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Course attendance fees range from €4,000 to €25,000 depending on the tuition provided. Former commandos retired from the Croatian and Serbian armies act as course tutors. There is no indication that the course operators are aware of the ultimate intentions of their clients.

Modules for most courses include firearms instruction, counter-surveillance and siege situations. Students are also permitted to use a variety of weapons including Uzi submachine guns and semi-automatic revolvers while being drilled in firearms and shooting techniques.

There have been about ten tiger kidnapping in the past ten months, netting a few gangs in excess of €2.5m. Among the high-profile raids was the theft of €800,000 from the Permanent TSB in Coolock, Dublin.

A gang held the manager’s family hostage overnight before forcing her to hand over the cash.

Michael McDowell, the justice minister, has warned banks against co-operating with kidnappers. McDowell has told financial institutions that if they pay a ransom to gangs involved in tiger robbery kidnappings, they are endangering people’s lives.

Source: BBC and The Sunday Times

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What to do if you are kidnapped -Kidnapping and Hostage Survival Guidelines


The chances of your being kidnapped or taken hostage are small. If it does happen, your chances of survival are high.

Kidnapping is a terrifying experience, but you probably possess more personal resources than you think to cope with the situation. Remember, you are of value to those who are holding you only if you are alive, and they want to keep you that way. Your best defense is passive cooperation. The more time passes, the better your chances of being released alive.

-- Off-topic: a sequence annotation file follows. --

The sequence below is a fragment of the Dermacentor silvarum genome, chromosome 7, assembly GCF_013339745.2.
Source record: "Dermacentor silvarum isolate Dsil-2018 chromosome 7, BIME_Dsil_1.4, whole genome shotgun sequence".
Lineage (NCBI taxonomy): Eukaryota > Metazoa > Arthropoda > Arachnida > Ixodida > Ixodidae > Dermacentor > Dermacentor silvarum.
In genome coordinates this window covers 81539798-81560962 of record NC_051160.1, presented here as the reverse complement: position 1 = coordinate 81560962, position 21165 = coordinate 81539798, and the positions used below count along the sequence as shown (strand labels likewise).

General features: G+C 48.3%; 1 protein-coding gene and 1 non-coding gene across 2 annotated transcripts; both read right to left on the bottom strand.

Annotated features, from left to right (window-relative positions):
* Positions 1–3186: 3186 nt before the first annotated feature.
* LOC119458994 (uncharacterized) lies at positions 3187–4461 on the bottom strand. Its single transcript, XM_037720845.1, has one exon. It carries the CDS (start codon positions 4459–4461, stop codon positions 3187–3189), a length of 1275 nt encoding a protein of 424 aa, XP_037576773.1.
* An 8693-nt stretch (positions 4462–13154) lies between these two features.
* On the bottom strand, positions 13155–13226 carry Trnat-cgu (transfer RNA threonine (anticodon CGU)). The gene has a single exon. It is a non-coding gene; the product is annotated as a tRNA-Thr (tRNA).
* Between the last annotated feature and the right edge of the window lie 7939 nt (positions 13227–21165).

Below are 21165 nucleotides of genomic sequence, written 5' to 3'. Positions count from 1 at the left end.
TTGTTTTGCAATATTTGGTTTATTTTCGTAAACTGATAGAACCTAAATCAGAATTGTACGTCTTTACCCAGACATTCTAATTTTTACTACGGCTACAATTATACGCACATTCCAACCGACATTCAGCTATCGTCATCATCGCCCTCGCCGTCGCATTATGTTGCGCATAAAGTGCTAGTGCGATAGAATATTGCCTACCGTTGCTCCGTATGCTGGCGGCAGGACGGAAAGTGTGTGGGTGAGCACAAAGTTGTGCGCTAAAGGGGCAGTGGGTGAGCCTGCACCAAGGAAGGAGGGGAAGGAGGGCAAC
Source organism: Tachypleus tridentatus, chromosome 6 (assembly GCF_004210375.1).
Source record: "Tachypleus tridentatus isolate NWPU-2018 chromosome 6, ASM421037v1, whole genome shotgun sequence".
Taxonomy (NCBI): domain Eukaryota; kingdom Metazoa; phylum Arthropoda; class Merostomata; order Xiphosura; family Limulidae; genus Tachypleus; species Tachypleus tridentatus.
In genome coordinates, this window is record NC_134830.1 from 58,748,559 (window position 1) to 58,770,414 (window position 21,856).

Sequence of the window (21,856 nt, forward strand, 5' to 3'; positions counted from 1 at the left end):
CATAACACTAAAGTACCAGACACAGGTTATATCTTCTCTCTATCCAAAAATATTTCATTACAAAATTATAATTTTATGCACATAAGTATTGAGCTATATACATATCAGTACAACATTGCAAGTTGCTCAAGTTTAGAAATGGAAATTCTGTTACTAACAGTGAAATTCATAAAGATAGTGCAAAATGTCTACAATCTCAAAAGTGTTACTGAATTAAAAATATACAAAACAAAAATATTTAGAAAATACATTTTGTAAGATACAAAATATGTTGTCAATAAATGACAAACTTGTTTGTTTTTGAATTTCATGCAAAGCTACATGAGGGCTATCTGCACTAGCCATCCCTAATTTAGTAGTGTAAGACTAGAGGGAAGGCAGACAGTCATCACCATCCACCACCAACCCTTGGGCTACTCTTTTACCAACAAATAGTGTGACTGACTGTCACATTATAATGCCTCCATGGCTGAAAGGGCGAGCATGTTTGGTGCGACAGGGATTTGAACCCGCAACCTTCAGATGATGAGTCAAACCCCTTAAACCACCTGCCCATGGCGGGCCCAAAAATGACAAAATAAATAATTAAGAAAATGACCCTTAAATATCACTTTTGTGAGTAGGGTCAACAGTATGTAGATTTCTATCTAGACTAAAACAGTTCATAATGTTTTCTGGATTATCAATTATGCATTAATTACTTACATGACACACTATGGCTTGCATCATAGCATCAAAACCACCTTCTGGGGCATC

Note: 

For the CAC course (Conduct after Capture) contact ABP World Group. The objective of this course is to better prepare civilians for a kidnap/hostage situation and improve their chances of getting home alive.

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Kidnapping can happen anywhere –

you can be taken off the street, from a car, or from your hotel room or residence. The best opportunity for escape is in the beginning, during the confusion of the apprehension while you are still in a public place. If escape is impossible or too risky, you should nevertheless try to cause as much commotion as safely possible to draw attention to the situation. You need to make others aware that an abduction has taken place so that the authorities are notified and the search can begin. Otherwise, it could be hours or days before your absence is reported.

Once you have been forced into a vehicle, you may be blindfolded, beaten (to cause unconsciousness), drugged, or forced to lie face down on the floor of the vehicle. In some instances, hostages have been forced into trunks or specially built compartments for transporting contraband. If drugs are administered, do not resist. Their purpose will be to sedate you and make you more manageable. It is probably better to be drugged than to be beaten unconscious. If you are conscious, follow your captors’ instructions.

While being confined and transported, do not struggle. Calm yourself mentally and concentrate on surviving. Attempt to visualize the route being taken, make a mental note of turns, street noise, smells, etc. Try to keep track of the amount of time spent between points. You will be asked questions about this after your release in an effort to determine where you were held.